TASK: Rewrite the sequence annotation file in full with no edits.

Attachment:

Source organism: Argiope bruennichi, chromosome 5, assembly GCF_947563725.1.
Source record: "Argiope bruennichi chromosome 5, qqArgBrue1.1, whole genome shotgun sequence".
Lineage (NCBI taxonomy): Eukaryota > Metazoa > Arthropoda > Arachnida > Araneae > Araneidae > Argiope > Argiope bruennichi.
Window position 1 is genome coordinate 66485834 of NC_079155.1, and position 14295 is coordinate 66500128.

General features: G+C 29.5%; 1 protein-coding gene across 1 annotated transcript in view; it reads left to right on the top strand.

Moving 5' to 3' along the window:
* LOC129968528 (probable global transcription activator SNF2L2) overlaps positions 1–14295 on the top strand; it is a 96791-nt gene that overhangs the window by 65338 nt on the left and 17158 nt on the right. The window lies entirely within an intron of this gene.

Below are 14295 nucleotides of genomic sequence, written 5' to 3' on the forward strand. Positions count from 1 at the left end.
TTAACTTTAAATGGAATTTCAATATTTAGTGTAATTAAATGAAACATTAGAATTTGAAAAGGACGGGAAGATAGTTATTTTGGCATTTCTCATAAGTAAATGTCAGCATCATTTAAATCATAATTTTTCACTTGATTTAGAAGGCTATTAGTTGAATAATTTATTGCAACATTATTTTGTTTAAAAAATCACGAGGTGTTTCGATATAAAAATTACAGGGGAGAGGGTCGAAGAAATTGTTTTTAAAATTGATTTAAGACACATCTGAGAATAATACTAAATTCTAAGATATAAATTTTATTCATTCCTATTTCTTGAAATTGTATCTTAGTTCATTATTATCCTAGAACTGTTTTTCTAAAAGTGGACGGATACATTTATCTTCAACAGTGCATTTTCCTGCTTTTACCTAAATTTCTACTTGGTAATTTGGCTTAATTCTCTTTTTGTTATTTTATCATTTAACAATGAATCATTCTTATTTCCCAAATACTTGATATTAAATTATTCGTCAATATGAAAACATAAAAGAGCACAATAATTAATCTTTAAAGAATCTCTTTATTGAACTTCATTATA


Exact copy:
Source organism: Argiope bruennichi, chromosome 5, assembly GCF_947563725.1.
Source record: "Argiope bruennichi chromosome 5, qqArgBrue1.1, whole genome shotgun sequence".
Lineage (NCBI taxonomy): Eukaryota > Metazoa > Arthropoda > Arachnida > Araneae > Araneidae > Argiope > Argiope bruennichi.
Window position 1 is genome coordinate 66485834 of NC_079155.1, and position 14295 is coordinate 66500128.

General features: G+C 29.5%; 1 protein-coding gene across 1 annotated transcript in view; it reads left to right on the top strand.

Moving 5' to 3' along the window:
* LOC129968528 (probable global transcription activator SNF2L2) overlaps positions 1–14295 on the top strand; it is a 96791-nt gene that overhangs the window by 65338 nt on the left and 17158 nt on the right. The window lies entirely within an intron of this gene.

Below are 14295 nucleotides of genomic sequence, written 5' to 3' on the forward strand. Positions count from 1 at the left end.
TTAACTTTAAATGGAATTTCAATATTTAGTGTAATTAAATGAAACATTAGAATTTGAAAAGGACGGGAAGATAGTTATTTTGGCATTTCTCATAAGTAAATGTCAGCATCATTTAAATCATAATTTTTCACTTGATTTAGAAGGCTATTAGTTGAATAATTTATTGCAACATTATTTTGTTTAAAAAATCACGAGGTGTTTCGATATAAAAATTACAGGGGAGAGGGTCGAAGAAATTGTTTTTAAAATTGATTTAAGACACATCTGAGAATAATACTAAATTCTAAGATATAAATTTTATTCATTCCTATTTCTTGAAATTGTATCTTAGTTCATTATTATCCTAGAACTGTTTTTCTAAAAGTGGACGGATACATTTATCTTCAACAGTGCATTTTCCTGCTTTTACCTAAATTTCTACTTGGTAATTTGGCTTAATTCTCTTTTTGTTATTTTATCATTTAACAATGAATCATTCTTATTTCCCAAATACTTGATATTAAATTATTCGTCAATATGAAAACATAAAAGAGCACAATAATTAATCTTTAAAGAATCTCTTTATTGAACTTCATTATA